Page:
Dr. Jekyll and Mr. Hyde look differently, so they must be different people. More specifically, Dr. Jekyll and Mr. Hyde have markedly different physical characteristics. Dr. Jekyll is described as middle-aged, distinguished-looking, and a large man. Mr. Hyde is younger, more energetic, and described by just about everyone as seeming to have a deformity. No one can pinpoint exactly what this deformity is, but they unanimously agree that it’s there, and that it’s definitely evil.
Mr. Enfield remarks that "the more it looks like Queer Street, the less I ask." He’s talking about odd phenomena. While Mr. Enfield looks at a mystery and says, "oh, that’s strange," his friend Mr. Utterson looks at a mystery, says, "oh, that’s strange – I wonder what’s going on." Indeed, this is their main point of differentiation.
Dr. Lanyon and Dr. Jekyll have different approaches to science – therefore, they’re different men. Lanyon says something like "I believe in logic and science and rules" and Jekyll replies "I’m going to mess with science until it approaches a weird and supernatural form of abuse."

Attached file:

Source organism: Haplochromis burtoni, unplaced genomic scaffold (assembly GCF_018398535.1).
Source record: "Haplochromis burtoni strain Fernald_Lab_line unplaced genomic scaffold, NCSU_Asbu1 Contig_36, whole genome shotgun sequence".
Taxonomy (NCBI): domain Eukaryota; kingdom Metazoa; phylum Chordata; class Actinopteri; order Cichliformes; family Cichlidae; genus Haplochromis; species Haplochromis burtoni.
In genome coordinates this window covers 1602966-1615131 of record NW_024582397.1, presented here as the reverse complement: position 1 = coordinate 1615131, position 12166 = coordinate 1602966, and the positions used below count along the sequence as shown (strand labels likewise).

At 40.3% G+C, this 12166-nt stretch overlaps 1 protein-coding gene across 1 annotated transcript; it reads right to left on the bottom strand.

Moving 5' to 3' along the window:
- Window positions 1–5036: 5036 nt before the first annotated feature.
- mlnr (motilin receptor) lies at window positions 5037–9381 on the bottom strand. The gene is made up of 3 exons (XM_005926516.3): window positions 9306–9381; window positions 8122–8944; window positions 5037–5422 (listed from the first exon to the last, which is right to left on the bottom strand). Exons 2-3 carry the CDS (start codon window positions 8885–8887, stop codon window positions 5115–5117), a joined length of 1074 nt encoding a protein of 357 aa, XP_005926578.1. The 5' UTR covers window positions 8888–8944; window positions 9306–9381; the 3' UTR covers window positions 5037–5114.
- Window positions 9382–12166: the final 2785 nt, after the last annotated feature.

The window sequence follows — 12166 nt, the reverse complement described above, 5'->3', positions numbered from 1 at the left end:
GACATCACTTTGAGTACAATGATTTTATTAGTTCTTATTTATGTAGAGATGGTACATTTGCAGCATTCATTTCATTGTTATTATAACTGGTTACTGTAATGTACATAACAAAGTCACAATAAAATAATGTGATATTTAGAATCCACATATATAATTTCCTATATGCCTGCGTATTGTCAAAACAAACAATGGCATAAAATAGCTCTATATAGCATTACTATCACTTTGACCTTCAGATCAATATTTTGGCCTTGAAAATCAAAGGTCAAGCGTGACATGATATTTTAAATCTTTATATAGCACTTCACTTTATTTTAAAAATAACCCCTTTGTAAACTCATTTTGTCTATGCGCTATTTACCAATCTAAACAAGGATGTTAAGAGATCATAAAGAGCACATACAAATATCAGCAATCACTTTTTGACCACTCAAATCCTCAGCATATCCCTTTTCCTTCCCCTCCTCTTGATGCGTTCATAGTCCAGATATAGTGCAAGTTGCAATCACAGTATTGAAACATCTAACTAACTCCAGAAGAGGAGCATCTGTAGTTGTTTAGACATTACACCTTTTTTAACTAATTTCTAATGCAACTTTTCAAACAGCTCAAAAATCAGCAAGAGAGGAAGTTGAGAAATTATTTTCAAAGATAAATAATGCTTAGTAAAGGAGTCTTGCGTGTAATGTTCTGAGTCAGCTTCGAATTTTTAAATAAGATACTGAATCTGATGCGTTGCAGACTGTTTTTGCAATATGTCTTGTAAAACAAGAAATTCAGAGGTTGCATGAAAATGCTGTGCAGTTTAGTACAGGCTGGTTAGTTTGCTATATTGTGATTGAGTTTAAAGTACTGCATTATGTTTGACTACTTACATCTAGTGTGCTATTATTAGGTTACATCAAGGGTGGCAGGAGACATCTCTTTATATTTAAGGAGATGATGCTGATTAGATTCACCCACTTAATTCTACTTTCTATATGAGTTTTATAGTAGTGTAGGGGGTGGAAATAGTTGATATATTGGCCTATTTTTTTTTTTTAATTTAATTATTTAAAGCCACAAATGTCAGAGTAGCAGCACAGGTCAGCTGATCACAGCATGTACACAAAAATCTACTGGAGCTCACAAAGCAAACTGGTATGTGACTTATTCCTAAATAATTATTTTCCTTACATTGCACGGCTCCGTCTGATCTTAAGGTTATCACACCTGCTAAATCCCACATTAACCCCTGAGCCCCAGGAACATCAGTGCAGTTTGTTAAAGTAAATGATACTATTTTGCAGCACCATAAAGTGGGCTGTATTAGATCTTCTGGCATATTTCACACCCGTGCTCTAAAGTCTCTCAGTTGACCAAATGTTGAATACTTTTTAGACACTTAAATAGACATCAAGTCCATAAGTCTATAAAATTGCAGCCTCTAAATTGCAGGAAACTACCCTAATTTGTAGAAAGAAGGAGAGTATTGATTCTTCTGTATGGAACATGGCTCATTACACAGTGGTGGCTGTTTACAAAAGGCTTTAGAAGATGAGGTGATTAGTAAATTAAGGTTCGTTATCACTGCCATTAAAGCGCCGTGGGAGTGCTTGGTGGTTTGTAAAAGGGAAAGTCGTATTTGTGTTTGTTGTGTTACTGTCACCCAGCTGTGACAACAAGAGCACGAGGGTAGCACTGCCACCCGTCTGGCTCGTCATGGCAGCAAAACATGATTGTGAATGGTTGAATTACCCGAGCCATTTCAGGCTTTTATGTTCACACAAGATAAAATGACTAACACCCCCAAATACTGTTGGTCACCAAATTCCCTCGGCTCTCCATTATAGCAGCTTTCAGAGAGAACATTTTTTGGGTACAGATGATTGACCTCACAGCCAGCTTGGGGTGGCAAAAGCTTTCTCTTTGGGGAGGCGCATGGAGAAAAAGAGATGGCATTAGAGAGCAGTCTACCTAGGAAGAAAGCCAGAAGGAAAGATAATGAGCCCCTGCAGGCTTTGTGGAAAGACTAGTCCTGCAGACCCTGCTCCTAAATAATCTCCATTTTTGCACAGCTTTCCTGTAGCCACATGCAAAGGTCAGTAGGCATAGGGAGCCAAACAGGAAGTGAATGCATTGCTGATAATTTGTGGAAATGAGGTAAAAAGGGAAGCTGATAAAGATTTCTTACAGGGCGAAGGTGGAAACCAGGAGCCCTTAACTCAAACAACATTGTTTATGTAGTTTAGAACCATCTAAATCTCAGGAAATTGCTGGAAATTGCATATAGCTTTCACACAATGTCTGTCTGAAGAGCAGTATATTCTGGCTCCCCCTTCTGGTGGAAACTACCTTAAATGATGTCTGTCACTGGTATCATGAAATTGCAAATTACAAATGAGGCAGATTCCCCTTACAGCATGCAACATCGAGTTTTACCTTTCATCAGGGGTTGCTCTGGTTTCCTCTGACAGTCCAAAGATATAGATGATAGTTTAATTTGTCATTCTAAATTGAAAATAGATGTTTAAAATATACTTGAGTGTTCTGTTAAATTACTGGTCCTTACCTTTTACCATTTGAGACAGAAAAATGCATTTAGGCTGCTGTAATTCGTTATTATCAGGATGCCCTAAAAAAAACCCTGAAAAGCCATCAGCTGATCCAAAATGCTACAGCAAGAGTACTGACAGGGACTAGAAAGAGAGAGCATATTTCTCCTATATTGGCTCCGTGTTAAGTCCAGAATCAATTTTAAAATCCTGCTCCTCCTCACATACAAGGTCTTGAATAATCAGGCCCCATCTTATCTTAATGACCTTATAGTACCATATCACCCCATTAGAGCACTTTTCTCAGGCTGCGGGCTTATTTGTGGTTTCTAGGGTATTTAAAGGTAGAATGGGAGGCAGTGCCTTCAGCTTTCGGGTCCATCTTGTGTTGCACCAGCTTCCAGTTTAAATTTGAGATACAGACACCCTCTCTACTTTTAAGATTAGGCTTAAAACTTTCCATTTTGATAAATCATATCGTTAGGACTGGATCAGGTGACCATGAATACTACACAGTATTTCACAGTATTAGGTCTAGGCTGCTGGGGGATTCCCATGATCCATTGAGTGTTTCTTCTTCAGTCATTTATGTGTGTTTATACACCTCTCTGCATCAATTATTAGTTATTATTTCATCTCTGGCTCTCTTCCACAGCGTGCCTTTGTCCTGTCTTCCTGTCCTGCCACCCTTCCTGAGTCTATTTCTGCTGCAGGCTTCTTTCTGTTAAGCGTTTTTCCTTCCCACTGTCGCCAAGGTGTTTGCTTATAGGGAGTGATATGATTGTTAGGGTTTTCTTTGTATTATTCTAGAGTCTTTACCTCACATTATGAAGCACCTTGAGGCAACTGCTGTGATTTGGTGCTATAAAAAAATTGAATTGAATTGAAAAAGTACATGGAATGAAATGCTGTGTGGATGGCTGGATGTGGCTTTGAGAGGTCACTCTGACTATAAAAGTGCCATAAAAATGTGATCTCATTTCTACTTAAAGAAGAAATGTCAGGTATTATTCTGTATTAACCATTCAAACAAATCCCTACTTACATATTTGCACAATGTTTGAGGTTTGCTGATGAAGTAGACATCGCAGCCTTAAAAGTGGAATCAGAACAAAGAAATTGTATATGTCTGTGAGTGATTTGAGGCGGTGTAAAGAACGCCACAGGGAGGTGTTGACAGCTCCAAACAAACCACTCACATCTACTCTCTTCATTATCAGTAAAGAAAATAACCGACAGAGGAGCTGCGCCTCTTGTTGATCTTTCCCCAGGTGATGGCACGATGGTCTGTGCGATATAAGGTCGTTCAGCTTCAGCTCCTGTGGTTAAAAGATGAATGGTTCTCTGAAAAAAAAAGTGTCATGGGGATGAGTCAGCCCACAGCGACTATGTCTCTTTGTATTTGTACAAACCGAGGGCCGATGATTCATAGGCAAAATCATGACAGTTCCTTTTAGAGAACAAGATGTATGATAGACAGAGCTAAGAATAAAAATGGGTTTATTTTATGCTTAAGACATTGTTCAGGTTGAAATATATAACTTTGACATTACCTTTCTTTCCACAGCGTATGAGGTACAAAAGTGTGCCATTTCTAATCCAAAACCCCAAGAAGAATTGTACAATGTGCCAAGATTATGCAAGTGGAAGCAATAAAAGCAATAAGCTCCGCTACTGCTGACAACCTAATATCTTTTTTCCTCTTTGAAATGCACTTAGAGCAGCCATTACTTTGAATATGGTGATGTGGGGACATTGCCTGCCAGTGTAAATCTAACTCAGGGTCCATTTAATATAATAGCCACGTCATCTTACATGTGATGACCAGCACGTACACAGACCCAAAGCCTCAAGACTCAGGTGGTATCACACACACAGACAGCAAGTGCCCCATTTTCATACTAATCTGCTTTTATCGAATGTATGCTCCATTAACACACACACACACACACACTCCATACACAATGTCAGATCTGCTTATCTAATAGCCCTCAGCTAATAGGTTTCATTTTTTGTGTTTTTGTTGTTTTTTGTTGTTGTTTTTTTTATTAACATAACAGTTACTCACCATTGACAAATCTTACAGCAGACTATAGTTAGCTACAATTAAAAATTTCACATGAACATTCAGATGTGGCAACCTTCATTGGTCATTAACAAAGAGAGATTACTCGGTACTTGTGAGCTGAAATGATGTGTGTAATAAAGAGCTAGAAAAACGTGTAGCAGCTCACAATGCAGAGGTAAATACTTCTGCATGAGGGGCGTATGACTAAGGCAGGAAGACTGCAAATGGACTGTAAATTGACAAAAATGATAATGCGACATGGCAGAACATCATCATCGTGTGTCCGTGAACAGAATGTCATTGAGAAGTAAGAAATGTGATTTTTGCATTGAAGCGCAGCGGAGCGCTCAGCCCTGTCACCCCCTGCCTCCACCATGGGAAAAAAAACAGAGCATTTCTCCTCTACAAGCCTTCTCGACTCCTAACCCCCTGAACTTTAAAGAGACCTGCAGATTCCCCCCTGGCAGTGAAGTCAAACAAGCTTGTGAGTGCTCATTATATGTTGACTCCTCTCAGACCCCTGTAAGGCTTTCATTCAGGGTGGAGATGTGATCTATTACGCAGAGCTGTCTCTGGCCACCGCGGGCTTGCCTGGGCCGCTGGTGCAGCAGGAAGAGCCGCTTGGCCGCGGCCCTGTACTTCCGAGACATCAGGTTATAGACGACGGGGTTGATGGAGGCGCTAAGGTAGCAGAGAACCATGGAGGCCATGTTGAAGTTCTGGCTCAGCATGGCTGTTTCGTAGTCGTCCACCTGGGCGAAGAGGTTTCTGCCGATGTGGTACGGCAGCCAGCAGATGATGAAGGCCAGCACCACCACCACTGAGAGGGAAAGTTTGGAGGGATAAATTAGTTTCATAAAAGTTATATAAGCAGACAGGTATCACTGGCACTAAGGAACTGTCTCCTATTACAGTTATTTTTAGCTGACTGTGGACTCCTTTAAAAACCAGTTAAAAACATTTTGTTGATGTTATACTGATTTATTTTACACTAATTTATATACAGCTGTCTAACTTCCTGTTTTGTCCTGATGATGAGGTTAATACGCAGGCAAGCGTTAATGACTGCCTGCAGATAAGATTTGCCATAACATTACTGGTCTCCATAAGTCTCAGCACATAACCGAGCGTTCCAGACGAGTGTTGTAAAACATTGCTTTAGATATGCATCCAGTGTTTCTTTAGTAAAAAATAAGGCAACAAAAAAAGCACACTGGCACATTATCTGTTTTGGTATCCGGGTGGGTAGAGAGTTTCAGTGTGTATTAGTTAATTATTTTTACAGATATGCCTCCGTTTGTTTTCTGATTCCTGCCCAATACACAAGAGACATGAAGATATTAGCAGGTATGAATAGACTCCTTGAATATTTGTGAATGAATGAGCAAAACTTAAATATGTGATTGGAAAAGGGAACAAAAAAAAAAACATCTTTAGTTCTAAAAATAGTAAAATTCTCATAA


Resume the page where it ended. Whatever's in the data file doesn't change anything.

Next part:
Stevenson isn’t one for subtlety. He gives us details on the characters without romance or innuendo. For example, his very first paragraph is an extremely lengthy description of Mr. Utterson – "cold, scanty, and embarrassed in discourse…yet somehow lovable."
Remember that paragraph early in the book where Stevenson details Mr. Utterson’s usual nighttime ritual? That whole description can be summed up like so: Mr. Utterson is a boring man of routine.
When speaking to Mr. Utterson, both Mr. Guest and Poole frequently use the term "sir." Poole refers to Dr. Jekyll as "my master." This is obviously not a classless society. Servants are present to be loyal and helpful, but they always defer to the gentlemen. Once again, Dr. Jekyll and Mr. Hyde becomes a portrait of its times.